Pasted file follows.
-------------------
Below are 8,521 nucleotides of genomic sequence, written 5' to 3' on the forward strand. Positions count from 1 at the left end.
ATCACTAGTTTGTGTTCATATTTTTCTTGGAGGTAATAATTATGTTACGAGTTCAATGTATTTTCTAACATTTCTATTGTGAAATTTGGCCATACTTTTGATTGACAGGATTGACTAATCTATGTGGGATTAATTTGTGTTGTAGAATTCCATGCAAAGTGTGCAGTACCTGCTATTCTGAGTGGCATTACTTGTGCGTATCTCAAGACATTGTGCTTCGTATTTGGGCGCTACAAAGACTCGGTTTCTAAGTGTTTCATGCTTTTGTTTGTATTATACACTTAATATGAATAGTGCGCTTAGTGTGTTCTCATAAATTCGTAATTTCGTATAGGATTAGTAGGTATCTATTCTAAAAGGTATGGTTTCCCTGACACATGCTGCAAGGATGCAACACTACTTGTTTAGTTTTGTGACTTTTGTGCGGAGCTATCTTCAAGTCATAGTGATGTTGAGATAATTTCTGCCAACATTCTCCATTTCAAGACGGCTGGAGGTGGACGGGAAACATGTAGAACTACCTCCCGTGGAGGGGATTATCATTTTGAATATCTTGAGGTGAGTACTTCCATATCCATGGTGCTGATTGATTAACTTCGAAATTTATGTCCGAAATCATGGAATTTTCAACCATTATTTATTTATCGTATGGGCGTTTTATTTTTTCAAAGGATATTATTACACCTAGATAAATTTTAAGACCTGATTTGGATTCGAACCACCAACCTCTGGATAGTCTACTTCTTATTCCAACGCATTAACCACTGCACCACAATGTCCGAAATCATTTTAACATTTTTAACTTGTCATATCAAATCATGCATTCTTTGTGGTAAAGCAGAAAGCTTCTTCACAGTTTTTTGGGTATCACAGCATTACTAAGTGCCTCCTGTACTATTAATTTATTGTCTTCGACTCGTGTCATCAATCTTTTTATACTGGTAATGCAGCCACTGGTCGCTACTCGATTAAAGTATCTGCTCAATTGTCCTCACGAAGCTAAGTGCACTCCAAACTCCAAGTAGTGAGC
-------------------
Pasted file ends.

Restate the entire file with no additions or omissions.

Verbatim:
Below are 8,521 nucleotides of genomic sequence, written 5' to 3' on the forward strand. Positions count from 1 at the left end.
ATCACTAGTTTGTGTTCATATTTTTCTTGGAGGTAATAATTATGTTACGAGTTCAATGTATTTTCTAACATTTCTATTGTGAAATTTGGCCATACTTTTGATTGACAGGATTGACTAATCTATGTGGGATTAATTTGTGTTGTAGAATTCCATGCAAAGTGTGCAGTACCTGCTATTCTGAGTGGCATTACTTGTGCGTATCTCAAGACATTGTGCTTCGTATTTGGGCGCTACAAAGACTCGGTTTCTAAGTGTTTCATGCTTTTGTTTGTATTATACACTTAATATGAATAGTGCGCTTAGTGTGTTCTCATAAATTCGTAATTTCGTATAGGATTAGTAGGTATCTATTCTAAAAGGTATGGTTTCCCTGACACATGCTGCAAGGATGCAACACTACTTGTTTAGTTTTGTGACTTTTGTGCGGAGCTATCTTCAAGTCATAGTGATGTTGAGATAATTTCTGCCAACATTCTCCATTTCAAGACGGCTGGAGGTGGACGGGAAACATGTAGAACTACCTCCCGTGGAGGGGATTATCATTTTGAATATCTTGAGGTGAGTACTTCCATATCCATGGTGCTGATTGATTAACTTCGAAATTTATGTCCGAAATCATGGAATTTTCAACCATTATTTATTTATCGTATGGGCGTTTTATTTTTTCAAAGGATATTATTACACCTAGATAAATTTTAAGACCTGATTTGGATTCGAACCACCAACCTCTGGATAGTCTACTTCTTATTCCAACGCATTAACCACTGCACCACAATGTCCGAAATCATTTTAACATTTTTAACTTGTCATATCAAATCATGCATTCTTTGTGGTAAAGCAGAAAGCTTCTTCACAGTTTTTTGGGTATCACAGCATTACTAAGTGCCTCCTGTACTATTAATTTATTGTCTTCGACTCGTGTCATCAATCTTTTTATACTGGTAATGCAGCCACTGGTCGCTACTCGATTAAAGTATCTGCTCAATTGTCCTCACGAAGCTAAGTGCACTCCAAACTCCAAGTAGTGAGC